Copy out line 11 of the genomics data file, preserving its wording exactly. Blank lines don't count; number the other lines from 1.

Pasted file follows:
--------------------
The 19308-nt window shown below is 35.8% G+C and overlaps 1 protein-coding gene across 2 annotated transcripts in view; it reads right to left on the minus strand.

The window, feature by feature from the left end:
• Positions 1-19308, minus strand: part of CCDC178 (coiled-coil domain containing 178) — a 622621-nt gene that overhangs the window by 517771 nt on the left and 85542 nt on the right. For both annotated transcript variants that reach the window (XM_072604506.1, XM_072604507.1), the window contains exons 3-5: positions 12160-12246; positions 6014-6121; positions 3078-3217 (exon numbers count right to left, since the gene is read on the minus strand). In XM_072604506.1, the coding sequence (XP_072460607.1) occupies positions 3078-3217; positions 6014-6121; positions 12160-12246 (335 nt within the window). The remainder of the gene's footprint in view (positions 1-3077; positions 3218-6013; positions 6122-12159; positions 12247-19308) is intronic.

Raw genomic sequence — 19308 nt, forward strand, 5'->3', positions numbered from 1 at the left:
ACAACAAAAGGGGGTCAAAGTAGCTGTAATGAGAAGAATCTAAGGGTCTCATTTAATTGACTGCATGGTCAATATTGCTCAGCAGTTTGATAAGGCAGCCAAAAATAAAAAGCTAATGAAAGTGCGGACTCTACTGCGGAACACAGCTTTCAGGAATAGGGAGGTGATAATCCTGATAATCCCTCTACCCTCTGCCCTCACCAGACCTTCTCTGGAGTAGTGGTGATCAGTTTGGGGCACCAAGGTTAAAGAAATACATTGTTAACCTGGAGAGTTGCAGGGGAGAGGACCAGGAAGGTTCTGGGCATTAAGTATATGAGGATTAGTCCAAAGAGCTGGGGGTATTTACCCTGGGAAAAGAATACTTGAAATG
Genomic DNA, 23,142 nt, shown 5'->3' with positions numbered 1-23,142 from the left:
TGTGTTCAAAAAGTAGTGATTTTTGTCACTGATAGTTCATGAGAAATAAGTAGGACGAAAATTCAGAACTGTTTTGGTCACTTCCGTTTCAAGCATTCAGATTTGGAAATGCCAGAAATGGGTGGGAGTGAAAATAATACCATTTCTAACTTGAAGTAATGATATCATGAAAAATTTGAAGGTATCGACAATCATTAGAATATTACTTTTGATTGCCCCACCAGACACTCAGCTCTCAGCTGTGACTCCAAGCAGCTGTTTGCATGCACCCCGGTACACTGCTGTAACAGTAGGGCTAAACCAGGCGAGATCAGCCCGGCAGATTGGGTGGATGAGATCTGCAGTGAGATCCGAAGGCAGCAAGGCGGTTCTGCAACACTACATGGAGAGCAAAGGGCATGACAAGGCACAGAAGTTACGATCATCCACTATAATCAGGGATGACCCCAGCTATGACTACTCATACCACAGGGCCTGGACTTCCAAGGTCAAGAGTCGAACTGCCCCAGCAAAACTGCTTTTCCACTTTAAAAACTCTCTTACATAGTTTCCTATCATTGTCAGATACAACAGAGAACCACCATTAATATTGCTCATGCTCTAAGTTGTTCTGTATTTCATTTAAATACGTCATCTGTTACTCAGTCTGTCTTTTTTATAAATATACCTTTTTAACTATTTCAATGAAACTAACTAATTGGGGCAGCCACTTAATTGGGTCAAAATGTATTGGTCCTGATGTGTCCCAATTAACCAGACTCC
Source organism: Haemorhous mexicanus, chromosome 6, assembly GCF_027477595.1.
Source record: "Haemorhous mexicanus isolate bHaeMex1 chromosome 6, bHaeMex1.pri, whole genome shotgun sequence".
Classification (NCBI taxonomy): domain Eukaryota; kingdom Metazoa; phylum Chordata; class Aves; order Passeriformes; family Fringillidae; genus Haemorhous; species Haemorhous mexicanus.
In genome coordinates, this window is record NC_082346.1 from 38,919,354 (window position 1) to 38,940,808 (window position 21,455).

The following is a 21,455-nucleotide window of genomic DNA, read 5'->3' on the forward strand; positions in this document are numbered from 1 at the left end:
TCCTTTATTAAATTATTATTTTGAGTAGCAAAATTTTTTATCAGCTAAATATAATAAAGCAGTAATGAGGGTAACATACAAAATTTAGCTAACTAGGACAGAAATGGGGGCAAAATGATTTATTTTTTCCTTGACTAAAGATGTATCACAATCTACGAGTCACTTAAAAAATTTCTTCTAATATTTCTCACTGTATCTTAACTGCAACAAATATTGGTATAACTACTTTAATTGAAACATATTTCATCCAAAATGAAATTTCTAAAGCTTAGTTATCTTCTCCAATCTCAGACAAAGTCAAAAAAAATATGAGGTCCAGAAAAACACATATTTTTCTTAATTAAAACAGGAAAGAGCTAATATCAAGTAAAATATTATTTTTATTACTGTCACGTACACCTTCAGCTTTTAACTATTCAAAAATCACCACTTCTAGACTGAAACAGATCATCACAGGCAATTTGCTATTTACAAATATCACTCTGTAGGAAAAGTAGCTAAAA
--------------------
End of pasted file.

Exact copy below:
In genome coordinates, this window is record NC_082346.1 from 38,919,354 (window position 1) to 38,940,808 (window position 21,455).